On the final day of its 2021-2 term, the U.S. Supreme Court handed down a huge victory for lower energy costs for hard-working Americans when they limited the ability of unaccountable bureaucrats at the U.S. Environmental Protection Agency (EPA) to impose sweeping and costly new energy mandates without the approval of Congress.
PRI’s research helped to educate the justices, with its work by senior fellow in business and economics Dr. Wayne Winegarden being cited in an amicus brief filed by Kentucky Attorney General Daniel Cameron showing the Obama-era plan’s negative impact on the household budgets of Kentucky’s working families.
The PRI study, “The Clean Power Plan’s Economic Impact”, published in Fall 2016, documented how low-income communities across the country would be hit with higher electricity costs if the controversial plan took effect. The hardest-hit communities would see average annual electricity expenditures rising to 10 percent of their income or even higher.
In 2016, PRI’s Impact magazine interviewed Chris Rose a West Virginia coal miner who was concerned about the impact of the Clean Power Plan on good-paying energy industry jobs.
“I am definitely concerned about these regulations destroying more jobs – including my job and the jobs of family members,” he said.
“There are a lot of hard-working families in West Virginia that struggle to pay their bills and put food on the table. The Clean Power Plan is going to make the task of ‘making ends meet’ nearly impossible for a good majority of families in West Virginia,” Rose added.
At the time of its release, Winegarden said that he hoped a Presidential administration of either party would “review our findings very carefully when charting our country’s energy future and pursue free-market policies that will alleviate the problem of energy poverty.”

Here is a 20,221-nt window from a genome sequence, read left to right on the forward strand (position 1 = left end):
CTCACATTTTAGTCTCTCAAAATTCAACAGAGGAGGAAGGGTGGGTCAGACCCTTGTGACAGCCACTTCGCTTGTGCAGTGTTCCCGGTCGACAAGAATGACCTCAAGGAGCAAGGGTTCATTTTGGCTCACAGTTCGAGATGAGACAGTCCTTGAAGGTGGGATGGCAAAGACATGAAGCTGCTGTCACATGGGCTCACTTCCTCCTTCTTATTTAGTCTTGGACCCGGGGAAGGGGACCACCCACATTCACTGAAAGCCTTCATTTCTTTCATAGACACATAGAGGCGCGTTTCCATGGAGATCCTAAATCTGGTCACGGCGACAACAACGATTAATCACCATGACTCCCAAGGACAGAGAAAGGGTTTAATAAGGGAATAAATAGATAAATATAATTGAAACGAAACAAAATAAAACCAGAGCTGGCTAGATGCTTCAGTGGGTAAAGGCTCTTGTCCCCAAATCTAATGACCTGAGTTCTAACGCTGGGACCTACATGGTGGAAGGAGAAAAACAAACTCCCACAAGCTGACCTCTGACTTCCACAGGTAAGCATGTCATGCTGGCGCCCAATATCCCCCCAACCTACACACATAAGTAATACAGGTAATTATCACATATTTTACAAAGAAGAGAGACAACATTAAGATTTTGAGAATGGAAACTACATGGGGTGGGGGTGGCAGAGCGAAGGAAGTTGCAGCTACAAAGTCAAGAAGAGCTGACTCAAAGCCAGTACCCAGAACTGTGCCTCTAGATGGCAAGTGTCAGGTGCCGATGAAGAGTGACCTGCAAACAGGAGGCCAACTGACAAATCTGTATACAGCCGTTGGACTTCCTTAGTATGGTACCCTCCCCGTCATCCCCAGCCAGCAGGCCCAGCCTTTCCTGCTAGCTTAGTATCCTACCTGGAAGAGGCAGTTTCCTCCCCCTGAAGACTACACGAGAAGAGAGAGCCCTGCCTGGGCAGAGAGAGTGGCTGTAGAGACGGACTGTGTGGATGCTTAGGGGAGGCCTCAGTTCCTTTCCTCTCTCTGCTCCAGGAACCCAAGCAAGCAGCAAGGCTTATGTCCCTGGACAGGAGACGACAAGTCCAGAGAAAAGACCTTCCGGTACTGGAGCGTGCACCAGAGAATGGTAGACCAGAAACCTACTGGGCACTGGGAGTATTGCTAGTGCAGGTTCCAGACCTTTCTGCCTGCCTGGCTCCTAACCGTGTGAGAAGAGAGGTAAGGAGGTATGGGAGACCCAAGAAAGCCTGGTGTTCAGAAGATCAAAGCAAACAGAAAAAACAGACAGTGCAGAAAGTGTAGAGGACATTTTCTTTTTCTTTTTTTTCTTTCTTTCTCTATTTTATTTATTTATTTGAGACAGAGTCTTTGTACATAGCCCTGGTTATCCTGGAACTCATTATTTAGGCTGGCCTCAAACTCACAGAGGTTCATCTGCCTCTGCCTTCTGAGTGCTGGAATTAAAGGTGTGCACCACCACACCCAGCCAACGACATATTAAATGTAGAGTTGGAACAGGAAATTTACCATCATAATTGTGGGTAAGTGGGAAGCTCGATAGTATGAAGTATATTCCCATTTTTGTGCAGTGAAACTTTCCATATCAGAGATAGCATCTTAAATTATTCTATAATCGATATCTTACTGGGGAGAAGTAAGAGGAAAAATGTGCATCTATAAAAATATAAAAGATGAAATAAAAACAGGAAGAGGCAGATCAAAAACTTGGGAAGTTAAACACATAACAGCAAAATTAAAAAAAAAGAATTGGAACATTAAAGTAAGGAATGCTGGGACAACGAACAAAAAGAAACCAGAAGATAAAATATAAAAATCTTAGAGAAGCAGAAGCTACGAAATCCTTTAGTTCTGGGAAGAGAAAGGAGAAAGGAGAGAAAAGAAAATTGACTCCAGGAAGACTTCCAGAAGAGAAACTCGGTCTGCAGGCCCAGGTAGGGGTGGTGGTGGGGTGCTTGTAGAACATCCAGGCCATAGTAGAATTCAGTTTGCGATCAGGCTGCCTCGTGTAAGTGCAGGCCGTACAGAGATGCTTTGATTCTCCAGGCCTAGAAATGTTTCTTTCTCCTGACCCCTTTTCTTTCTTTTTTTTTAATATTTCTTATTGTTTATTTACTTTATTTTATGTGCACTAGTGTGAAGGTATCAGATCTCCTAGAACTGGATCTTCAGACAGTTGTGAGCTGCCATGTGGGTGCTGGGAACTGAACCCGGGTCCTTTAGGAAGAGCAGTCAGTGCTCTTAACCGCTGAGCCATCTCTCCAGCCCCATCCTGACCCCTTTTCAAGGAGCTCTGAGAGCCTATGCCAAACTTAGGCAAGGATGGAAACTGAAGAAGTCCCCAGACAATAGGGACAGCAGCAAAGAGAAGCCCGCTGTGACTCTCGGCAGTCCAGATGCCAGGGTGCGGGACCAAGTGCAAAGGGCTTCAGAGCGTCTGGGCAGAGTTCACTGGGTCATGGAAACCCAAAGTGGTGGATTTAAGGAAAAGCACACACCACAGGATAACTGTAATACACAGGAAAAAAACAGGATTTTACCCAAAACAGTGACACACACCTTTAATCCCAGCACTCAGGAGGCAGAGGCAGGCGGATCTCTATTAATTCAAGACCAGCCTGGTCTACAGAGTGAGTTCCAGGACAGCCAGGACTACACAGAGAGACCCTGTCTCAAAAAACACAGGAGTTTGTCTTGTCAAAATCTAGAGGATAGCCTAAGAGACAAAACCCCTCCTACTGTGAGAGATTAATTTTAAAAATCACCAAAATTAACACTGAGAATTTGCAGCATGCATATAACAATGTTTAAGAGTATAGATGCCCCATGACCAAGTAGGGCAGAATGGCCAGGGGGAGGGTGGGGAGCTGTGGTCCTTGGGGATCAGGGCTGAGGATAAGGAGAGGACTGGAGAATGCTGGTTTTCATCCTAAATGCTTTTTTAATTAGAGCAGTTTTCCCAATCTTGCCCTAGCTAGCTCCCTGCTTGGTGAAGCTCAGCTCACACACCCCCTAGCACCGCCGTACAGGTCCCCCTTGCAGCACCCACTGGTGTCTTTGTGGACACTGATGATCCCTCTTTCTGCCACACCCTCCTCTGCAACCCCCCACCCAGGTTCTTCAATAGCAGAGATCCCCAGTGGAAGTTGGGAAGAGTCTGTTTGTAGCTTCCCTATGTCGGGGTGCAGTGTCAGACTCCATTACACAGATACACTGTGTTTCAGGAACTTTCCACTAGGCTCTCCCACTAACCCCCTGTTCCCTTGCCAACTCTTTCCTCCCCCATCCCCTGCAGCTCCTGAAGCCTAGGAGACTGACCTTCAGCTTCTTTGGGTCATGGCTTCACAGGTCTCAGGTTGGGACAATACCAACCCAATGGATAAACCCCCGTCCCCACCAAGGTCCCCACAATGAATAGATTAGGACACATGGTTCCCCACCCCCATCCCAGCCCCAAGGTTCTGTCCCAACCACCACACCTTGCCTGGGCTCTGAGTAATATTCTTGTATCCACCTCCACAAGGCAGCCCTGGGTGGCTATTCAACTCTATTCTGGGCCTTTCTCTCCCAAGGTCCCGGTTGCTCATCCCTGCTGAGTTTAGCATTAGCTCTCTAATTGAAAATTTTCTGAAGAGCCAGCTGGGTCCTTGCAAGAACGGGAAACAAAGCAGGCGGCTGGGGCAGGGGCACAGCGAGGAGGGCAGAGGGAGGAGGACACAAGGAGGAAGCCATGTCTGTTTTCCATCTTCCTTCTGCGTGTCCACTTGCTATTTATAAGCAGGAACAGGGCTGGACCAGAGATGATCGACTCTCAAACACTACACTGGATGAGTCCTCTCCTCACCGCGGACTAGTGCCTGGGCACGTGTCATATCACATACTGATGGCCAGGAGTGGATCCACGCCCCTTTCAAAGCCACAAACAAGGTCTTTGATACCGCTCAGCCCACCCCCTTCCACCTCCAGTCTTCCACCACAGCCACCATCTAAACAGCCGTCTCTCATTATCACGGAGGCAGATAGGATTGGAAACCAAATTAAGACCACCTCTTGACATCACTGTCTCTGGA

While the Clean Power Plan was challenged in court after it was first enacted by the Obama administration, President Trump’s EPA shelved the plan after taking office. The actions of both administrations have been litigated ever since. The Supreme Court ruling gives final clarity on the powers of the federal government to impose sweeping new regulations like the Clean Power Plan.
“A decision of such magnitude and consequence rests with Congress itself, or an agency acting pursuant to a clear delegation from that representative body,” Chief Justice John Roberts wrote in the majority opinion.
PRI has been a leading voice in California and nationwide urging policymakers to embrace free-market policies in lieu of a heavy-handed government approach. Winegarden’s research has documented that government energy mandates have imposed huge costs on Californians, without being particularly effective in reducing emissions. As he found “Legislating Energy Prosperity,” Californians could save upwards of $2,000 annually if these costly policies and mandates were reformed or repealed.
Hopefully, the Supreme Court ruling will bring new momentum for congressional action to enact market-based energy policies that would provide the United States with dependable energy and lower costs.
Tim Anaya is the Pacific Research Institute’s senior director of communications and the Sacramento office.